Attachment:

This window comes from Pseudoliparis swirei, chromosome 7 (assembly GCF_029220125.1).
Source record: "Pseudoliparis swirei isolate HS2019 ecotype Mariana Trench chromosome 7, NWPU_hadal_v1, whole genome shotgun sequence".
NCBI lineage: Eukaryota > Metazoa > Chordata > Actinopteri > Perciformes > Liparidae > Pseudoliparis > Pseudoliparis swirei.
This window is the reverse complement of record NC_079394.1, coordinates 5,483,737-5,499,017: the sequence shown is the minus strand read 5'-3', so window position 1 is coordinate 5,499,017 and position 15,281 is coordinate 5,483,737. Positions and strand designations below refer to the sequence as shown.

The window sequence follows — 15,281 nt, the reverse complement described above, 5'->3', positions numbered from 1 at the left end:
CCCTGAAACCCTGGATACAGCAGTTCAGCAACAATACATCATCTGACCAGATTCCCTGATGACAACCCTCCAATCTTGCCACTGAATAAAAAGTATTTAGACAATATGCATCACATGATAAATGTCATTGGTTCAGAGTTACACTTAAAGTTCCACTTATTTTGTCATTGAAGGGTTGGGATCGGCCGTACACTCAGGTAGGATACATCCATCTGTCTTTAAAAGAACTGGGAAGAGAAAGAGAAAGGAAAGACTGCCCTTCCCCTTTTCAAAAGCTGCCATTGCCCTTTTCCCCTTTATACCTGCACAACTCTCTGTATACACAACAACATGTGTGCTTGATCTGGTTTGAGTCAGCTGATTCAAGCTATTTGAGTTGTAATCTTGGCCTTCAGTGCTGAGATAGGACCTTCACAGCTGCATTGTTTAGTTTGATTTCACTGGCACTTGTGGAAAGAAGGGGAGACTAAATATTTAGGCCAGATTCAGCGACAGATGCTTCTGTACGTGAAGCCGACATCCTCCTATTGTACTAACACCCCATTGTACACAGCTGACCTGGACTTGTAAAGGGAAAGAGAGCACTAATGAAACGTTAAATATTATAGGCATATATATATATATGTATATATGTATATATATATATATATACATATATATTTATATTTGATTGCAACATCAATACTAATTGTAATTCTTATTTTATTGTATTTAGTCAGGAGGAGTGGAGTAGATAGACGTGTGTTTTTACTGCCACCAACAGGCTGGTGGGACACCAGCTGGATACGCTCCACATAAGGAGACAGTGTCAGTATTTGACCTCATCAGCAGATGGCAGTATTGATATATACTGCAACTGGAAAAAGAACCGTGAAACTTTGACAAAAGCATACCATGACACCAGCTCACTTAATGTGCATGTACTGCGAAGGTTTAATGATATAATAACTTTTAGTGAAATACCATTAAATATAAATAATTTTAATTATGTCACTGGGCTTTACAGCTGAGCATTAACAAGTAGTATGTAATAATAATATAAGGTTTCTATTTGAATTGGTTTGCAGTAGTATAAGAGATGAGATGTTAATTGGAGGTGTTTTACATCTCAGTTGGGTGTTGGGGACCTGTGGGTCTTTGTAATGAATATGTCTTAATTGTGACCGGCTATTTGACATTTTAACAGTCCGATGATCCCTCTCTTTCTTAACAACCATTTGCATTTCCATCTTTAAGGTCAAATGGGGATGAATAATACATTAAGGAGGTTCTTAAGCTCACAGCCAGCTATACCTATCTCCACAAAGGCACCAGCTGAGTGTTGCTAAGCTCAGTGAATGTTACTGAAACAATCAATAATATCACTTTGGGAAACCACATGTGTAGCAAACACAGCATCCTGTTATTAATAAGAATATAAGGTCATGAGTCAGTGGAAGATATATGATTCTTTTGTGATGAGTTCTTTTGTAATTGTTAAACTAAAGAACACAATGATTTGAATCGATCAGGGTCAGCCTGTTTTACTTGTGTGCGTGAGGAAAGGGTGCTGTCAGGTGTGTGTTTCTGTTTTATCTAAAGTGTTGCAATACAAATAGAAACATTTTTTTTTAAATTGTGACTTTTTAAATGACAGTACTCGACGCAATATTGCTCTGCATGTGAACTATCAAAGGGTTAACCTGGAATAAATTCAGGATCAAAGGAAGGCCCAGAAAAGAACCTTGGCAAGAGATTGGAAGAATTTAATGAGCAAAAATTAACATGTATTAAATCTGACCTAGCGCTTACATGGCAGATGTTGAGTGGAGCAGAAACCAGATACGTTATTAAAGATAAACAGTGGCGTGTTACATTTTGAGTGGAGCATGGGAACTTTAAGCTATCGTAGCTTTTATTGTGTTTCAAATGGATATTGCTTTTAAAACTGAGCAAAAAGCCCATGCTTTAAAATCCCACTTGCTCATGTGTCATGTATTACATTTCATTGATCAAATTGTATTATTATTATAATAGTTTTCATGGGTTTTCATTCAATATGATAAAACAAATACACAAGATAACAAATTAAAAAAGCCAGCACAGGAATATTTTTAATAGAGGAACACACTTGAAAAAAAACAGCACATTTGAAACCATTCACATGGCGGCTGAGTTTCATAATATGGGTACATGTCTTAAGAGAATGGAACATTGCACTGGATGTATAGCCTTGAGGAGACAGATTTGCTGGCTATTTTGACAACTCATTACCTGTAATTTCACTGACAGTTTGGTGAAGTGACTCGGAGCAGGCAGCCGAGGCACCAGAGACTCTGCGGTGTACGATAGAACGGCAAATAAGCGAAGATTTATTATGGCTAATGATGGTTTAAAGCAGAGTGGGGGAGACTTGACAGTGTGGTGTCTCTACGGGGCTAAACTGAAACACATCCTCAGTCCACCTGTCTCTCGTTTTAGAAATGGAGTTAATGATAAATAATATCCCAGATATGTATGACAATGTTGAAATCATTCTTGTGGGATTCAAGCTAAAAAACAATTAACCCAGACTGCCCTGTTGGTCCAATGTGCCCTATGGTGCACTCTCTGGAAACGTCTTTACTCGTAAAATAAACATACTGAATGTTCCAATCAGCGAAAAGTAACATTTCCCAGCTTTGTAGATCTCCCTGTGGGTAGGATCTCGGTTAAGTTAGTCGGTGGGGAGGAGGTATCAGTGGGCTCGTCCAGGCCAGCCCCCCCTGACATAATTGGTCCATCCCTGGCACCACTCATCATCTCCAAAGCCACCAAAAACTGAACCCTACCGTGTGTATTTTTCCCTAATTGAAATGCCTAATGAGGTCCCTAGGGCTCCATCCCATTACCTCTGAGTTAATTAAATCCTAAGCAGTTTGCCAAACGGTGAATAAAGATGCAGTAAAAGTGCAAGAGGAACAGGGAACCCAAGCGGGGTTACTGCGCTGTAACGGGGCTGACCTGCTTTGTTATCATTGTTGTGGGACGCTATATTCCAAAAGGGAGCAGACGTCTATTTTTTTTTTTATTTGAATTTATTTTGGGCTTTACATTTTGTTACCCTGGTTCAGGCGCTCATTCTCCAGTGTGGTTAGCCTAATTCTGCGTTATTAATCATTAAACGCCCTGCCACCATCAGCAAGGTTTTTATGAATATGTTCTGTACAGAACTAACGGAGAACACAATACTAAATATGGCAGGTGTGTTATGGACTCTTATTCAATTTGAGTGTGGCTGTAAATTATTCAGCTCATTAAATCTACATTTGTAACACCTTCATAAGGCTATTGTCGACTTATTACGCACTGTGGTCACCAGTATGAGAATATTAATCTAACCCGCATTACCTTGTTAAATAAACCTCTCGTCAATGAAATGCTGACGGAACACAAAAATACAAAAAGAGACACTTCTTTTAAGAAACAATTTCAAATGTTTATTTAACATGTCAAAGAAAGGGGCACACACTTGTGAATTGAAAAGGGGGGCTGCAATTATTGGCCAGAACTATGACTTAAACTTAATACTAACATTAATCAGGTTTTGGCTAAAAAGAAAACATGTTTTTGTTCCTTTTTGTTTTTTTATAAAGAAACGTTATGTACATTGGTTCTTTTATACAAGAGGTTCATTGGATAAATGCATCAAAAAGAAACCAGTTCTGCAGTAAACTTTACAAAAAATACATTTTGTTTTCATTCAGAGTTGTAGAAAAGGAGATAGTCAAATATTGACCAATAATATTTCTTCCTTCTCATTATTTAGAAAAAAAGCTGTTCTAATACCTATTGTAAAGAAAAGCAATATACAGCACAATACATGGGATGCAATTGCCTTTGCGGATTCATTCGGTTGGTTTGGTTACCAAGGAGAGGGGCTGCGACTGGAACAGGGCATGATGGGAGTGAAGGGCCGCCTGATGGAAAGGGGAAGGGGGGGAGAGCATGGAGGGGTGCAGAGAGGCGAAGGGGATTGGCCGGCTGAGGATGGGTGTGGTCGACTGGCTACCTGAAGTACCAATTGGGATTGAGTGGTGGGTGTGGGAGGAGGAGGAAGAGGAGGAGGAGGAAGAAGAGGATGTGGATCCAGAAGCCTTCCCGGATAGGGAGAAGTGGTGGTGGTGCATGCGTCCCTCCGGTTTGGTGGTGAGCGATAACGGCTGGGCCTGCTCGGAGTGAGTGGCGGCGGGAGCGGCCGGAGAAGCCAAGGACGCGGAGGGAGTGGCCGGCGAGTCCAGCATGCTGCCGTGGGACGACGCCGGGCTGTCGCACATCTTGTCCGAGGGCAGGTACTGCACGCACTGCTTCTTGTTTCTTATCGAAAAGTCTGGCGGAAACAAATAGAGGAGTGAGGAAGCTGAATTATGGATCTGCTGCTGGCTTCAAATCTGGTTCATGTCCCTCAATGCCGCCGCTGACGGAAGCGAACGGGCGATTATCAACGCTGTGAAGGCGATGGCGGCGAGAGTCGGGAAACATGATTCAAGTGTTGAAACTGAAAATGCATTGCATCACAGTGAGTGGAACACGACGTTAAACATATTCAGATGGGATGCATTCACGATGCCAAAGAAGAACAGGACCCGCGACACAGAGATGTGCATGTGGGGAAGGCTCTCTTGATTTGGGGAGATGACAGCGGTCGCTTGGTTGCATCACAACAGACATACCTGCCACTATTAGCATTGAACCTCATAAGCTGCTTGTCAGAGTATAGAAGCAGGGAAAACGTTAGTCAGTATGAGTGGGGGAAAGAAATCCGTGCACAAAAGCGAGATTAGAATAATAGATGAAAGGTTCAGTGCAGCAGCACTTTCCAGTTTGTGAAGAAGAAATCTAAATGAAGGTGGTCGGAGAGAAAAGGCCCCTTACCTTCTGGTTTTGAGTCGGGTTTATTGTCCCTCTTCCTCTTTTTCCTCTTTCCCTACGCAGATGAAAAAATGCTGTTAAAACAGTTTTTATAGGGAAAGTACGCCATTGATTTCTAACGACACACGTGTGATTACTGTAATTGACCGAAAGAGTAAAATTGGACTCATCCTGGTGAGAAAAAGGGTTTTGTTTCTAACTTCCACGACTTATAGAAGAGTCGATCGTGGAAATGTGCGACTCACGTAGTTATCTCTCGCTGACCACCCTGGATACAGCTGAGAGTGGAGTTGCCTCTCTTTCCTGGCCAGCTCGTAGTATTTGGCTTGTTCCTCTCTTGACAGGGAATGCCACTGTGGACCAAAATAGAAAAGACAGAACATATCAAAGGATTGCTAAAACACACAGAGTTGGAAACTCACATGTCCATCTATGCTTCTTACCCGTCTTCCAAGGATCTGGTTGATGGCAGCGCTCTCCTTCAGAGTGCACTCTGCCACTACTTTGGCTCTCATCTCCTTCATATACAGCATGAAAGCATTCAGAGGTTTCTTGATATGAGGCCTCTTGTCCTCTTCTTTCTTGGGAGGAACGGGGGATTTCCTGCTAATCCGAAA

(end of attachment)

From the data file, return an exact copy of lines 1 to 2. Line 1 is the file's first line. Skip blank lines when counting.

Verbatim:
This window comes from Pseudoliparis swirei, chromosome 7 (assembly GCF_029220125.1).
Source record: "Pseudoliparis swirei isolate HS2019 ecotype Mariana Trench chromosome 7, NWPU_hadal_v1, whole genome shotgun sequence".